Page 1:A Bigger Budget For A Better PC
Page 2:Motherboard, CPU, And RAM
Page 3:Graphics, Case, And Power
Page 4:SSD, Hard Drive, And Optical Drive
Page 5:The Build
Page 7:Test Settings
Page 8:Benchmark Results: 3DMark And PCMark
Page 9:Benchmark Results: SiSoftware Sandra
Page 10:Benchmark Results: Crysis And F1 2010
Page 11:Benchmark Results: Just Cause 2 And Metro 2033
Page 12:Benchmark Results: Audio And Video Encoding
Page 13:Benchmark Results: Productivity
Page 14:Power, Heat, And Efficiency
Page 15:Are Liquid-Cooled Graphics Cards Worth The Extra Expense?
The motherboard of our previous $2000 build became unstable after prolonged heavy use when overclocked. Relatively low CPU temperatures tend to indicate a voltage regulator that has been pushed beyond its optimal thermal range. The previous build was able to maintain stable voltage up to the point where it got hot, crossing its thermal threshold at around 1.35 V with our Core i7-2600K CPU maxed out.
The problem was that our CPU needed a little more voltage to get a decent overclock, and we couldn't give it anything more without asking too much from the platform.
MSI’s Z68A-GD55 lost our motherboard comparison partly because its voltage regulator was always saggy. And yet, the same board had superior voltage regulator cooling. The practical impact of switching to this board was that we needed to set 1.40 V to approach our target 1.38 V, but we got there without encountering heat issues. Mission accomplished.
Our memory is known to overclock past DDR3-1866. Unfortunately, its default timings wouldn’t permit that setting on MSI's Z68A-GD55. The board didn’t automatically loosen timings when we specified higher data rates in the same way as many competing products, and manually choosing higher latencies still wouldn't permit DDR3-1866 operation. To get a slight boost in memory bandwidth, we chose 45 x 102.2 MHz, rather than 46 x 100 MHz, to reach a CPU clock of 4.6 GHz.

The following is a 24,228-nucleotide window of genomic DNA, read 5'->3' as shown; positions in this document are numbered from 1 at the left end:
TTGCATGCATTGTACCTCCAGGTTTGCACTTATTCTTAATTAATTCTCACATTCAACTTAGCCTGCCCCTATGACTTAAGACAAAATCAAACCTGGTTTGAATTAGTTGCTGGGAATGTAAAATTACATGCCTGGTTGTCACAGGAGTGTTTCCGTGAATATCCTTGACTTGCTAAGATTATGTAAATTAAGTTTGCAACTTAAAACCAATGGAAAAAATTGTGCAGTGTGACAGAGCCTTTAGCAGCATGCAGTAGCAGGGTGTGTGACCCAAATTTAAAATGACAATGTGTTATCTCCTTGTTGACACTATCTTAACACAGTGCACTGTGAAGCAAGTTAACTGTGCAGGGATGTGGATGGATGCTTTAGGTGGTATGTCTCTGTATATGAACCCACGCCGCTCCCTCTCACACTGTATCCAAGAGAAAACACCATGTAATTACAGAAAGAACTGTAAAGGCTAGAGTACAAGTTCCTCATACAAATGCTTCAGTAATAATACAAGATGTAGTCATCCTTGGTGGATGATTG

With our memory only 2.2% above stock, we were instead forced to optimize latencies for added performance in the system’s overclocked state.
Even at the board’s 1.40 V setting, voltage dropped to 1.368 V when the overclocked CPU was loaded with eight threads of Prime95.
A combination of higher-grade chips and better cooling allowed our GeForce GTX 580s to overclock eagerly, even though we didn’t touch their voltage levels.
Take this warning to heart: PNY’s liquid-cooled cards should only be used with custom fan speeds, even when they're not overclocked. That’s because the memory and voltage regulator are still fan-cooled, and the fan is controlled by GPU temperature. Our tests indicate that PNY doesn't alter the air-cooled-card’s fan profile, and the lower GPU temperatures enabled by liquid cooling result in the fan slowing down to a point that the card can overheat.
An ideal solution would be to move the thermal sensor that controls the fan to the card’s voltage regulator. However, the reference GeForce GTX 580s that PNY uses aren't designed to allow this. Instead, we used MSI Afterburner to set a custom fan profile keyed to the moderate temperatures these liquid-cooled GPUs experience under stress. Afterburner must be running for its fan controls to work, so we set the “Start with Windows” and “Start minimized” options under its Properties menu.
- A Bigger Budget For A Better PC
- Motherboard, CPU, And RAM
- Graphics, Case, And Power
- SSD, Hard Drive, And Optical Drive
- The Build
- Test Settings
- Benchmark Results: 3DMark And PCMark
- Benchmark Results: SiSoftware Sandra
- Benchmark Results: Crysis And F1 2010
- Benchmark Results: Just Cause 2 And Metro 2033
- Benchmark Results: Audio And Video Encoding
- Benchmark Results: Productivity
- Power, Heat, And Efficiency
- Are Liquid-Cooled Graphics Cards Worth The Extra Expense?